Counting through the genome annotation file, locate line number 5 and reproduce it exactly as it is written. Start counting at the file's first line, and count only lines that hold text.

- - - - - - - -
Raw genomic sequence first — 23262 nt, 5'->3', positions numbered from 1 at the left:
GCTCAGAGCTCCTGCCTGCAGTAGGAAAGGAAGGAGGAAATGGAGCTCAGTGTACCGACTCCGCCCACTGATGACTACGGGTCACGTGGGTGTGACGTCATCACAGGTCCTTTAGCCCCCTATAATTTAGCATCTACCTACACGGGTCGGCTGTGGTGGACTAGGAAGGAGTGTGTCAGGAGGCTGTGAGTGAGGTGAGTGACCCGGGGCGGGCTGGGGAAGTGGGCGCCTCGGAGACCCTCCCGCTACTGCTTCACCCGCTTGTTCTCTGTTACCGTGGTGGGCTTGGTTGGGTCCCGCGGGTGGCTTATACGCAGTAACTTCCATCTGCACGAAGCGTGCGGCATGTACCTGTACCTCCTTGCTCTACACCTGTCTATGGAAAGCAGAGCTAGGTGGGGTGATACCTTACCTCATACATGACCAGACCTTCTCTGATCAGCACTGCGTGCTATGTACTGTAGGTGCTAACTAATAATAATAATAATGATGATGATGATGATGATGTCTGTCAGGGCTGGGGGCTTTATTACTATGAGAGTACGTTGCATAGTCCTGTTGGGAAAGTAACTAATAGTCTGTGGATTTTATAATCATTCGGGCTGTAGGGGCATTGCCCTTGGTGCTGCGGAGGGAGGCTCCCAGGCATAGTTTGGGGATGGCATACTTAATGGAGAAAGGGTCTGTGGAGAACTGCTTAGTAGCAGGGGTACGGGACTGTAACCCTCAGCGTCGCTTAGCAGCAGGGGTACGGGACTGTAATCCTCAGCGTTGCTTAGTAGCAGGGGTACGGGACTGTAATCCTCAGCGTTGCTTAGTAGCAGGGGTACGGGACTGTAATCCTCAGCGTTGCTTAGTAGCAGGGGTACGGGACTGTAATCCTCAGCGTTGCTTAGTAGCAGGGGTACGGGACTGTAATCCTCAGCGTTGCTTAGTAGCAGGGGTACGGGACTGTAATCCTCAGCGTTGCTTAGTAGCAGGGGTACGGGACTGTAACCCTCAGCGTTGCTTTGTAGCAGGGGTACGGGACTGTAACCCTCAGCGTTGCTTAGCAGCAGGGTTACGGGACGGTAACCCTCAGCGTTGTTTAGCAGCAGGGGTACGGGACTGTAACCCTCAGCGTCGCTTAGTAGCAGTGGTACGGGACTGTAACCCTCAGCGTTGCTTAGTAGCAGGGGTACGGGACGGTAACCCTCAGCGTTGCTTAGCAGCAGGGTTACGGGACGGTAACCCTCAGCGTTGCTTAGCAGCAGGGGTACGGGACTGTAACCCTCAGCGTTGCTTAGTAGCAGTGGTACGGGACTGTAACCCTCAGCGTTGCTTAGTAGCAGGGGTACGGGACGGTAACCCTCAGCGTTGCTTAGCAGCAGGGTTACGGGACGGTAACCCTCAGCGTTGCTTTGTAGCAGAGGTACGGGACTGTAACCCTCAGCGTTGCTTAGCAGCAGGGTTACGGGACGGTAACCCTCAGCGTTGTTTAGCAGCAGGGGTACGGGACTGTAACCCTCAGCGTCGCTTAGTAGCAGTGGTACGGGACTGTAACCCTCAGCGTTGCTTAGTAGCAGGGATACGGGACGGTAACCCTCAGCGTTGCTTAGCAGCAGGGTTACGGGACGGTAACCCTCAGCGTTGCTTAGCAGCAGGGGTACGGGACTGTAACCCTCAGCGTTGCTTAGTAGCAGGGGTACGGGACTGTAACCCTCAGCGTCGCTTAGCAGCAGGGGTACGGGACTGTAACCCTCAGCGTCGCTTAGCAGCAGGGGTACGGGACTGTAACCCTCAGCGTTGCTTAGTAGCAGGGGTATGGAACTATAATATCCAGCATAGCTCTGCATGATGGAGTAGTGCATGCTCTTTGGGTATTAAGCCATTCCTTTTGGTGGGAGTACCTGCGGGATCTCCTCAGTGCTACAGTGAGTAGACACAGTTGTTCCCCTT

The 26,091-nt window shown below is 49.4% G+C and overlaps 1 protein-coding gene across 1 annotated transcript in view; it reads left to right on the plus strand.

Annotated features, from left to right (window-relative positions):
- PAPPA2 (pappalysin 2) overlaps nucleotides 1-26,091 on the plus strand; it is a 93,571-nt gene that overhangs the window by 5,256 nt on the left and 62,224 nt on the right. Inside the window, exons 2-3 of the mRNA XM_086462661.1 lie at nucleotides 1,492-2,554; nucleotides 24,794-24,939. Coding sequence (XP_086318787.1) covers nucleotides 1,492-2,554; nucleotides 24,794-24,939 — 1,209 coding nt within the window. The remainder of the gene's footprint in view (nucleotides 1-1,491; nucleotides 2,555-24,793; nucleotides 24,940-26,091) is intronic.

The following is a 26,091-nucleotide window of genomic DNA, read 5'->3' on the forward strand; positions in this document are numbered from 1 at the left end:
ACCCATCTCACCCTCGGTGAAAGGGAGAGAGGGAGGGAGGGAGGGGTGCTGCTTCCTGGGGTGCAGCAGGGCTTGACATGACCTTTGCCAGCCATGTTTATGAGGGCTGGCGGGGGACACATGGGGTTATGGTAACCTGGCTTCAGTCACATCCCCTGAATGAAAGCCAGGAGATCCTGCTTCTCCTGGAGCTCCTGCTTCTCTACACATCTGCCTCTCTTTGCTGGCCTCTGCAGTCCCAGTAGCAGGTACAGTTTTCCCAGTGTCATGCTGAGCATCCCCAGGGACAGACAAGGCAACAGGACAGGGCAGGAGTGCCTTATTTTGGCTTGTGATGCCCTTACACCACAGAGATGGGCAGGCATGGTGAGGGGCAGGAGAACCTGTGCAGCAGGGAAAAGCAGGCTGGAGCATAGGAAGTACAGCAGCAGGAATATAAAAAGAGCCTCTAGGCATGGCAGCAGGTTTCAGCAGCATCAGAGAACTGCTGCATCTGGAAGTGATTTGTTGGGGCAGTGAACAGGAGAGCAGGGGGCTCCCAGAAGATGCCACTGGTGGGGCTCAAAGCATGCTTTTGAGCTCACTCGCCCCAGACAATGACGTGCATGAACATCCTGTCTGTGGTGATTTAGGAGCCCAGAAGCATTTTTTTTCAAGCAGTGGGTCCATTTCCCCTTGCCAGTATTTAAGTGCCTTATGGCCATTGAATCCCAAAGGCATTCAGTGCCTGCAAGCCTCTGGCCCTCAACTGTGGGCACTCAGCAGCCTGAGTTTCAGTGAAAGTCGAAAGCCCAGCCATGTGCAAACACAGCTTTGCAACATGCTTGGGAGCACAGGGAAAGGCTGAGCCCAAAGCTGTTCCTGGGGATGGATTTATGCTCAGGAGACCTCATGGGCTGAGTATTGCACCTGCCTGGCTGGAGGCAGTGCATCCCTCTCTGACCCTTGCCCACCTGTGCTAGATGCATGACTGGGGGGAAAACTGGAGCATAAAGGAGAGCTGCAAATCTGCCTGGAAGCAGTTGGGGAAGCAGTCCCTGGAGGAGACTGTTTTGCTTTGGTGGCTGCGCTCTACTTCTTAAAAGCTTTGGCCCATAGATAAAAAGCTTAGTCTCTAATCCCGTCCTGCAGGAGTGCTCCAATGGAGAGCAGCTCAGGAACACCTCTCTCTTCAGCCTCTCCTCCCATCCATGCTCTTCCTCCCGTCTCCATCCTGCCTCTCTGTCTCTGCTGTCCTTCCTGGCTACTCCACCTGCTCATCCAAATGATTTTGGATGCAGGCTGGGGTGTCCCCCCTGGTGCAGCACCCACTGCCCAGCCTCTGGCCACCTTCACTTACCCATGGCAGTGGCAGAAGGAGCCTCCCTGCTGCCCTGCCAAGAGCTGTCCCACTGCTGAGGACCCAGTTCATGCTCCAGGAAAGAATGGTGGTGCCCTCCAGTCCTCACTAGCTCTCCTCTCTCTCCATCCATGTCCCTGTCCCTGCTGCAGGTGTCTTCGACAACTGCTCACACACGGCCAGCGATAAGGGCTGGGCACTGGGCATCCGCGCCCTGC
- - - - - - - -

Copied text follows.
- PAPPA2 (pappalysin 2) overlaps nucleotides 1-26,091 on the plus strand; it is a 93,571-nt gene that overhangs the window by 5,256 nt on the left and 62,224 nt on the right. Inside the window, exons 2-3 of the mRNA XM_086462661.1 lie at nucleotides 1,492-2,554; nucleotides 24,794-24,939. Coding sequence (XP_086318787.1) covers nucleotides 1,492-2,554; nucleotides 24,794-24,939 — 1,209 coding nt within the window. The remainder of the gene's footprint in view (nucleotides 1-1,491; nucleotides 2,555-24,793; nucleotides 24,940-26,091) is intronic.